The Museum Schnütgen has a valuable collection of medieval art on exhibit in one of Cologne's oldest churches. Many of the pieces are already worth a trip by themselves, such as the glorious Parler Bust, the expressive Crucifix from St. George or the so-called Comb of St. Heribert, a unique filigree ivory carving. The spectrum of the exhibition ranges from wooden and stone sculptures, valuable works of the goldsmith's art and stained glass to rare ivories and textiles. A distinctive feature of the museum is its largest exhibition space, which is over 1,000 years old itself: The stillness and aura of the Romanesque Church of St. Cecilia and the special proximity to the works makes it possible to experience their spiritual vibrancy and beauty.
The Kölnisches Stadtmuseum presents, collects and preserves exhibits and works of art on the history of the city of Cologne from the Middle Ages to the present day. It was founded in 1888 as "Historisches Museum der Stadt Köln" and since 1958 it has been housed in the "Zeughaus" - the city's former armoury. The collection provides visitors with the opportunity to gain an insight into the political history, economy, intellectual, religious and everyday life and typical characteristics of the city. Highlights of the collection include the large-scale town model, the magnificent silver of the city council, the splendid knights' coats of armour and a model of an internal combustion engine.
One of the most spectacular cultural projects in Cologne is presently taking shape - the Archaeological Zone and the Jewish Museum on and beneath the town-hall square. The City of Cologne and the regional government are creating a new exhibition area measuring roughly 7000 m2 within the framework of the "Regionale 2010" show. Visitors will have the opportunity of seeing monuments from the last two millennia at their original site. These include the impressive ruins of the Roman governor's palace and the fragile remains of one of the most important Jewish quarters in Europe.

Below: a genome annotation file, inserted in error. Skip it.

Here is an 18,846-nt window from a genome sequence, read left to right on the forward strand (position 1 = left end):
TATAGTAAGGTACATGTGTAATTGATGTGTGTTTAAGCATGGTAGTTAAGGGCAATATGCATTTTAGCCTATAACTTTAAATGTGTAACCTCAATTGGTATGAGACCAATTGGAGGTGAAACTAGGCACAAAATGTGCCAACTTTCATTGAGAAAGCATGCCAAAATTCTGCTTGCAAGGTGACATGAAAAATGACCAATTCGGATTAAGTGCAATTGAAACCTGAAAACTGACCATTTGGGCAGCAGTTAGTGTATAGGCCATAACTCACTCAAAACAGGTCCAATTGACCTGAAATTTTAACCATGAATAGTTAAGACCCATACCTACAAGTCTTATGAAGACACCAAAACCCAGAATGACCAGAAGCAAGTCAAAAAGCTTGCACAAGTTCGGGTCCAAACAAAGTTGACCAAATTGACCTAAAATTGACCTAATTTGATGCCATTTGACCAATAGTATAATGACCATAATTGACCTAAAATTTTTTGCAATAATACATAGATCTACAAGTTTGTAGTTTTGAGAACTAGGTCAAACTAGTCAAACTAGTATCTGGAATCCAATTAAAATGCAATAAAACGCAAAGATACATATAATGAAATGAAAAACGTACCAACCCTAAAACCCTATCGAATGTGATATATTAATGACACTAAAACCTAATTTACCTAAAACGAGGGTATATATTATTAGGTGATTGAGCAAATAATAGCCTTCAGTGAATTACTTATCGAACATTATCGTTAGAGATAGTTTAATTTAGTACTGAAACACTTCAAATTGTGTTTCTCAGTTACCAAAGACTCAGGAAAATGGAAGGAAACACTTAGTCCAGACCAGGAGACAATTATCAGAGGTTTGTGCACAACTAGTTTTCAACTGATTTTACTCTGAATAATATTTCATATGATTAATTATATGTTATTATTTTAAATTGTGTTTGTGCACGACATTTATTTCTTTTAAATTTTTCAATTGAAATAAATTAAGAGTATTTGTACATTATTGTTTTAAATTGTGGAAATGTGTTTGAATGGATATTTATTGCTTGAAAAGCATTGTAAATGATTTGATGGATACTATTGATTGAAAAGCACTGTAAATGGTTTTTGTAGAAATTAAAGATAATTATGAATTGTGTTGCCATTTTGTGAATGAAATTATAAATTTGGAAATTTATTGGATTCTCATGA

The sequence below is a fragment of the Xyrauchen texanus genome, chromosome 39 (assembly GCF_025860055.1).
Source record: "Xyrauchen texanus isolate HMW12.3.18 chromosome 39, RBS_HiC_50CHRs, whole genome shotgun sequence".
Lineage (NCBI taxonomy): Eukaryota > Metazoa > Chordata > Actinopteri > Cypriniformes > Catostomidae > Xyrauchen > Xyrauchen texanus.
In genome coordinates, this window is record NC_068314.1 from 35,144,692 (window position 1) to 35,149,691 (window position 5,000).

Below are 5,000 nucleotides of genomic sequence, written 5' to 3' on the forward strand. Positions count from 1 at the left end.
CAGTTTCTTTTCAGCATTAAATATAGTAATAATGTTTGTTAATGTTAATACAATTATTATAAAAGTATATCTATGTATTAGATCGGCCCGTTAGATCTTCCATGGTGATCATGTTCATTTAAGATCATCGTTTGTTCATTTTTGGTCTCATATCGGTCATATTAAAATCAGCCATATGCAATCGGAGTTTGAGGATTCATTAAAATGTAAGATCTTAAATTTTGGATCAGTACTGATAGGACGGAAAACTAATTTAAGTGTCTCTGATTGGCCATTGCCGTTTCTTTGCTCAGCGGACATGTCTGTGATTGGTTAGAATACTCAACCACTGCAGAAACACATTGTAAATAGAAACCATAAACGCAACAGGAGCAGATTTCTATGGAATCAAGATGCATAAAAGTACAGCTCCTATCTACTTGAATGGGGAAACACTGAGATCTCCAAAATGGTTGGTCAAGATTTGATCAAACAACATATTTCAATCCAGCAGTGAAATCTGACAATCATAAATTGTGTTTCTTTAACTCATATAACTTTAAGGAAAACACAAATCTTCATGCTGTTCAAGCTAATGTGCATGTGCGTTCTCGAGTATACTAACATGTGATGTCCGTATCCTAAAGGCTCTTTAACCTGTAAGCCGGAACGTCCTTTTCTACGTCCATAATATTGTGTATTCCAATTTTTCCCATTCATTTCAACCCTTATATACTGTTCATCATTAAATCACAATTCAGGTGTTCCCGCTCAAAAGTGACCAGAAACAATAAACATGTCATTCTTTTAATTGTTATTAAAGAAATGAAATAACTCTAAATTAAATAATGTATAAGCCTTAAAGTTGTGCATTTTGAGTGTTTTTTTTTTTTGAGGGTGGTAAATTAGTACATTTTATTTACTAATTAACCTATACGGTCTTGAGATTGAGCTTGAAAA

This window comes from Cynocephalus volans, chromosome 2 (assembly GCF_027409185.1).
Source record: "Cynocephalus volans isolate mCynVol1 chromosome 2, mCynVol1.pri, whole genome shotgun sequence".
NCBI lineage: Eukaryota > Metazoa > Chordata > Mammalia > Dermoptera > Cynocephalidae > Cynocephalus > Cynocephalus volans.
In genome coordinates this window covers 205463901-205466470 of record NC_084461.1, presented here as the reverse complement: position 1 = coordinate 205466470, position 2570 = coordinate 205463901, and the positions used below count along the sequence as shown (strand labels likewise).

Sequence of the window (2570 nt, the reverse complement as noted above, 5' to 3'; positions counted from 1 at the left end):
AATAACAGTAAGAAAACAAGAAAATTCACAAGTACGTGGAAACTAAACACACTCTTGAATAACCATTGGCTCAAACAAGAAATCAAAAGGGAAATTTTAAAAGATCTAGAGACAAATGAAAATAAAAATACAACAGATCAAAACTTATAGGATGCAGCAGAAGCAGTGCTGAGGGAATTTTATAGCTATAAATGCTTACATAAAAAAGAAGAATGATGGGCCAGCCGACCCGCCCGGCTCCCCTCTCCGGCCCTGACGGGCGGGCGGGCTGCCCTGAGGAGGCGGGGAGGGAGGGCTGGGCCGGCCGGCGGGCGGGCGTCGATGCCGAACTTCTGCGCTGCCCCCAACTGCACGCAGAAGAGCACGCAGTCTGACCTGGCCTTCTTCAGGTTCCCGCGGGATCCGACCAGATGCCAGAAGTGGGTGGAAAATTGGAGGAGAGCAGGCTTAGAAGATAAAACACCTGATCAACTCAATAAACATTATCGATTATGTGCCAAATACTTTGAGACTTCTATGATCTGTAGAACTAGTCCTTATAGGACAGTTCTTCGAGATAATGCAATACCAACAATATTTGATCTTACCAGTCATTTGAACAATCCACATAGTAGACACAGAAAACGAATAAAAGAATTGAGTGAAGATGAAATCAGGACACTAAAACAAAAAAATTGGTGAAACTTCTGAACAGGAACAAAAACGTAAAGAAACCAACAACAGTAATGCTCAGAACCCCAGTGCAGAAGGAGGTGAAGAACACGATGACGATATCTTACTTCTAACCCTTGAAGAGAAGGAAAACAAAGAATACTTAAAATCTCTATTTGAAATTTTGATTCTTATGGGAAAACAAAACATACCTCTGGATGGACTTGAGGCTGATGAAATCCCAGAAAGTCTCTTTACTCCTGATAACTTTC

KOLUMBA. The art museum of the archbishopric of Cologne, is located in a church ruin and indicates one of the oldest collection of religious art. The art museum of the Archdiocese of Cologne, originally founded in 1853. Since 2004, the museum has borne the name of its new location amidst the ruins of the late Gothic parish church of St Kolumba, thus providing a spiritual home to the collection. A triad of place, collection, and architecture, it allows the visitor to experience two millennia of western culture in a single building.
Art from China, Japan and Korea - the first Museum of East Asian Art in Europe was founded in Cologne in 1909. The founders of the museum contributed outstanding works of Buddhist painting and wooden sculpture, Japanese standing screen painting, colour woodcuts and lacquer art as well as Chinese and Korean ceramics to the original permanent collection. A further focus of the Cologne museum are Chinese cultic bronzes, Chinese painting and calligraphy. The new museum building opened on the Aachener Weiher in 1977 is architecturally also of international rank.
The NS - Dokumentationszentrum (Museum of the History of National Socialism in Cologne) was founded in 1987 and is located in the EL-DE building, site of the Gestapo (secret police) in Cologne from December 1935 to March 1945. The prison tract of the building with numerous examples of wall inscriptions by prisoners was made a memorial site in 1981. The permanent exhibition "Köln im Nationalsozialismus" deals with political and social life in Cologne during the Nazi period. The Dokumentationszentrum is devoted to the commemoration of victims, research into the history of Cologne during this period and imparting the knowledge to the general public.